John Bohlen Collection

Mss.B.B63

Date: 1889-1912 | Size: 0.25 Linear feet, 10 items

Abstract

Born in Schiffdorf (near Bremerhafen), John Bohlen became one of Philadelphia's most prominent merchants at the turn of the nineteenth century. Running a profitable concern in partnership with his brother Bohl (1754-1836), John Bohlen imported commodities from their native Holland. Thanks to an insatiable American thirst for gin, Bohlen amassed an immense fortune that enabled him to travel in the same social circles as Stephen Girard and others among the mercantile elite and to win a spot in 1816 as one of the Directors of the Bank of the United States. By the time of his death, he was one of only eleven Philadelphians whose personal estates exceeded one million dollars in value.

The Bohlen Collection contains a scant ten letters that appear to have been retained, as much as anything, for their autograph interest. Although they shed relatively little light on the life of John Bohlen, they do offer interesting glimpses into the personalities of Bohlen's famous correspondents, including Stephen Girard, Francis Scott Key, Meriwether Lewis, Virgil Maxcy, Oliver Hazard Perry, and Timothy Pickering.

Background note

Born in Schiffdorf (near Bremerhafen), John Bohlen became one of Philadelphia's most prominent merchants at the turn of the nineteenth century, running a profitable concern in partnership with his brother Bohl (1754-1836) importing commodities from their native Holland. Thanks to an insatiable American thirst for gin, Bohlen amassed an immense fortune that enabled him to travel in the same social circles as Stephen Girard and others among the mercantile elite and to win a spot in 1816 as one of the Directors of the Bank of the United States. By the time of his death, he was one of only eleven Philadelphians whose personal estates exceeded one million dollars in value.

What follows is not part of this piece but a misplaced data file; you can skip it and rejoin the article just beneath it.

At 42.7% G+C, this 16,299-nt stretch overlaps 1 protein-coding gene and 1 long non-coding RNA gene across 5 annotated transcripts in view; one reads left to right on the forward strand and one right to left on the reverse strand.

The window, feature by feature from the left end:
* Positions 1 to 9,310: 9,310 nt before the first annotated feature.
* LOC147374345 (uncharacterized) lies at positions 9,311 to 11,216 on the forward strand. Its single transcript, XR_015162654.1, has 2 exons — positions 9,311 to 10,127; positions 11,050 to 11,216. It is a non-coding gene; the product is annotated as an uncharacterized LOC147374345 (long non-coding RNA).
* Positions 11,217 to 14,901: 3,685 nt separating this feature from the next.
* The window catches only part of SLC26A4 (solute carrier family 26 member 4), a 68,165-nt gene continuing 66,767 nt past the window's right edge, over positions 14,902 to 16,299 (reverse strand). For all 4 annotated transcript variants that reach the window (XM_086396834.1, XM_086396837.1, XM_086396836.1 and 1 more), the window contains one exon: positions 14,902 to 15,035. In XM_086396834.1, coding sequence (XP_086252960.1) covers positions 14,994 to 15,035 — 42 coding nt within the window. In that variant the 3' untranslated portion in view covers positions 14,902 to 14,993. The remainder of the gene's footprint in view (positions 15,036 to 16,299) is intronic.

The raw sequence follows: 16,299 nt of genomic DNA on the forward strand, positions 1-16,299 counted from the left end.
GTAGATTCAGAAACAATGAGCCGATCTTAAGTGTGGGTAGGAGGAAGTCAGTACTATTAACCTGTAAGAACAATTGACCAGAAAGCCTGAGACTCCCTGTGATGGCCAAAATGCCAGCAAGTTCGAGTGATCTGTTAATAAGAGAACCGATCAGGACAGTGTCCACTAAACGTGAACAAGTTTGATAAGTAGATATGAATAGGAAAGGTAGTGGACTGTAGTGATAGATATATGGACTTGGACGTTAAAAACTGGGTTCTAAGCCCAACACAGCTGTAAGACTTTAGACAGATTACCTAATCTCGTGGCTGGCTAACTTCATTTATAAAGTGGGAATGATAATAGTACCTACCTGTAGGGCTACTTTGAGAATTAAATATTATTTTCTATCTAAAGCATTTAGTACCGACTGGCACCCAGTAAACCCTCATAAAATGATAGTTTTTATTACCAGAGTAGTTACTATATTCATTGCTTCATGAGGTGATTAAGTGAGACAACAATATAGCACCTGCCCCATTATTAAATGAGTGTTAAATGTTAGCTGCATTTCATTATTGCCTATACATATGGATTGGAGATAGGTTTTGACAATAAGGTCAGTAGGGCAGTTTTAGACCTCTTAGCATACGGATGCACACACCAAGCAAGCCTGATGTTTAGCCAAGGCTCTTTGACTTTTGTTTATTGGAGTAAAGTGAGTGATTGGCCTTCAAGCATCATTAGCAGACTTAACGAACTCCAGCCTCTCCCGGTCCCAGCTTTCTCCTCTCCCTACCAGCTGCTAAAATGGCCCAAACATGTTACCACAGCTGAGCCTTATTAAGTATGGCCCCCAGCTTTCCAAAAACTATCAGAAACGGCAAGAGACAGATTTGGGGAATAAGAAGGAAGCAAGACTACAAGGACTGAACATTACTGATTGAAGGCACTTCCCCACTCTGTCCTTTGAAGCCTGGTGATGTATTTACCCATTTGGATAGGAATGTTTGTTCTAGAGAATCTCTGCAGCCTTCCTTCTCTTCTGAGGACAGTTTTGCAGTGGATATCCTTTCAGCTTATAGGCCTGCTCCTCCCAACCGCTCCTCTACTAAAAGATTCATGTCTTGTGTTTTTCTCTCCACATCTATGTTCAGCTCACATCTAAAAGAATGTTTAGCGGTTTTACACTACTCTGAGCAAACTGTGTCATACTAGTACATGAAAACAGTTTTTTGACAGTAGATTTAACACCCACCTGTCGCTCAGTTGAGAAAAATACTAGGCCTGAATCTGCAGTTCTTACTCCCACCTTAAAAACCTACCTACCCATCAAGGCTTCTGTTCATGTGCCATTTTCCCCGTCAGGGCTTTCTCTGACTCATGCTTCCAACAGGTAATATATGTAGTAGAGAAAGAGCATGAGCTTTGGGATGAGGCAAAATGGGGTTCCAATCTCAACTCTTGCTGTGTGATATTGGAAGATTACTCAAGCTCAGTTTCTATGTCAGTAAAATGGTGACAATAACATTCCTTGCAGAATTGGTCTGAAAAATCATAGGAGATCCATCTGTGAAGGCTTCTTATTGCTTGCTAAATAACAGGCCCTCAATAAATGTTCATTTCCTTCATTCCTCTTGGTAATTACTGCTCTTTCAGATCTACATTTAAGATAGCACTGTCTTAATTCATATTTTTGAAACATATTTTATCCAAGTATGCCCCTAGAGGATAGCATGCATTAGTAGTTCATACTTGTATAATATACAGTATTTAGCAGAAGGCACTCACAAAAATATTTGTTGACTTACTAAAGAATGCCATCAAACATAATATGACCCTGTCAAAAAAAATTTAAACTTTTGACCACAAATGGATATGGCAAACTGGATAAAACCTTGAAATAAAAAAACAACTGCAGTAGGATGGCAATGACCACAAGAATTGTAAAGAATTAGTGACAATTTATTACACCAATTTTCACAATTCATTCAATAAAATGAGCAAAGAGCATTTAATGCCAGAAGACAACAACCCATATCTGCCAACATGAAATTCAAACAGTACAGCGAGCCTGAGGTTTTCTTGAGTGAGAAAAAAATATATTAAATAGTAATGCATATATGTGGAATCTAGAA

Scope and content

The Bohlen Collection contains a scant ten letters that appear to have been retained, as much as anything, for their autograph interest. Although they shed relatively little light on the life of John Bohlen, they do offer interesting glimpses into the personalities of Bohlen's famous correspondents. Five letters were received by Bohlen, three letters by his relative by marriage, Daniel Murray, and one each by other relatives, Elizabeth Dorsey and John Gregg.